Many of these alien organisms originate from warmer regions, but can now survive and become established in Switzerland because of global warming. For example, the number of insect species that can damage our native trees and shrubs has risen exponentially over the last 20 years. One current example of a highly dangerous quarantine organism is the Asian longhorned beetle (Anoplophora glabripennis), which arrived in Switzerland in wood packaging material and can infest a broad range of deciduous tree species. So far, the beetle has been found only in few locations, and extensive efforts are being made to eradicate it and prevent its establishment in Switzerland.
New fungal diseases have also increasingly been introduced to Switzerland. Their microscopic spores enable them to spread so fast that there is no effective way of stopping them. Ash dieback is one such example. Furthermore, nematodes that reached Europe in wood packaging material could also end up endangering various pine species in Switzerland within the next few years.
25 October: Open Laboratory Day at the WSL
On 25 October 2014, the public is cordially invited to visit the facility between 11 a.m. and 4 p.m. and, amongst other things, witness the first ever public demonstration of how the Swiss Plant Protection Service (SPPS) uses sniffer dogs to find the Asian longhorned beetle. Visitors will also have the opportunity to:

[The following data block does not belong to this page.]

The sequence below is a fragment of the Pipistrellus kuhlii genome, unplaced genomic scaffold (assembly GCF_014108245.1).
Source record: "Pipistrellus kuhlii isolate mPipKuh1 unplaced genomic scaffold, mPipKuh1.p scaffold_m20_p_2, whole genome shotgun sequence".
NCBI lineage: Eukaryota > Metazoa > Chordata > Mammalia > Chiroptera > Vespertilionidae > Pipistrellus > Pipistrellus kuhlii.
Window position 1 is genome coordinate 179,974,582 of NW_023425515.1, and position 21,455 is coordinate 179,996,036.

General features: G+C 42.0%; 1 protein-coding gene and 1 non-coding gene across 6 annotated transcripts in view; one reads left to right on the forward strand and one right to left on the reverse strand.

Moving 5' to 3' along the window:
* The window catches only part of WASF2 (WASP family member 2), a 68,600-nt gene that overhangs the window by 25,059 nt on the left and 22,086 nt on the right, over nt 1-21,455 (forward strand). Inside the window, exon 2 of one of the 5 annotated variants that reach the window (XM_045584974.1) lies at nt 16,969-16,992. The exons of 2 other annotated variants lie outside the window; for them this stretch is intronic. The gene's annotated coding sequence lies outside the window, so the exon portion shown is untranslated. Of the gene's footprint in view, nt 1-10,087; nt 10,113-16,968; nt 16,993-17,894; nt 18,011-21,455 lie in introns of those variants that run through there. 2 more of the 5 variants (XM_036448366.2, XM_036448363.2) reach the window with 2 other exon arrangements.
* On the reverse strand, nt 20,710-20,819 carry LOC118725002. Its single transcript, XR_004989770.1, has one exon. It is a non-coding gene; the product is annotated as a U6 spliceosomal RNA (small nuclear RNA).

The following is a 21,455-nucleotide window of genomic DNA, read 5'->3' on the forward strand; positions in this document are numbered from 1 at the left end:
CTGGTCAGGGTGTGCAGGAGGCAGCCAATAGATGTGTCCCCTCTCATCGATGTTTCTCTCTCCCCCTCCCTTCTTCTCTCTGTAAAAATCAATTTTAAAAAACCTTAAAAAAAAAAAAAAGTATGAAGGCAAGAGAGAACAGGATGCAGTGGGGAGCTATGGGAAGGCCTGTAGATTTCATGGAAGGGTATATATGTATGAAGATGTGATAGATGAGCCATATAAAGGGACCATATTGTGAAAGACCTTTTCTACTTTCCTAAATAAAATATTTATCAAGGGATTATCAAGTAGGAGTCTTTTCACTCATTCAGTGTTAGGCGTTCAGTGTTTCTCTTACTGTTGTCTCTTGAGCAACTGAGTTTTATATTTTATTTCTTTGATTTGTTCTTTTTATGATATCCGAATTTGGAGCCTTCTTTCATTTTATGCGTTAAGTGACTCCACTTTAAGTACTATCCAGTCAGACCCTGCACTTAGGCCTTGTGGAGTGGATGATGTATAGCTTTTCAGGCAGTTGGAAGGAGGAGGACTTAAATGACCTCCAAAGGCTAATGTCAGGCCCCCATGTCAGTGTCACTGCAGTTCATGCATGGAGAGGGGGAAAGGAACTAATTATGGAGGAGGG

- Visit the biosafety laboratory
- See the technology used there
- Walk through the experimental garden and WSL area
- Watch sniffer dogs tracking down pests
- Collect fascinating, in-depth information from 15 stands
- Keep their kids happy with a special children's programme
- Purchase reasonably priced food and refreshments in WSL's canteen.
The WSL built its new plant protection laboratory together with the Federal Office for the Environment (FOEN) and Federal Office for Agriculture (FOAG), which together run the Swiss Plant Protection Service (SPPS). The prime objective of plant protection measures is to prevent the arrival and spread of particularly harmful pests and diseases affecting plants and plant products. For example, the SPPS inspects the wood packaging of granite imported for road building and plants imported by nurseries and garden centres.
Around 97% of the 170 m3 of wood used to construct the facility originate from Swiss forests. The laboratory building was designed for maximal energy-efficiency and will shortly be subjected to extensive testing and validation. Only then can any actual laboratory work begin. The facility's infrastructure will not only be used by WSL to identify and study particularly harmful organisms, but will also be available for other Swiss researchers as well as for international partners. The new plant protection laboratory costs approximately 15 million francs, with 60% of this total being met by the WSL and ETH Board and the FOEG and FOAG contributing the remaining 40%. The facility was designed and built by the architects of Burckhardt + Partner.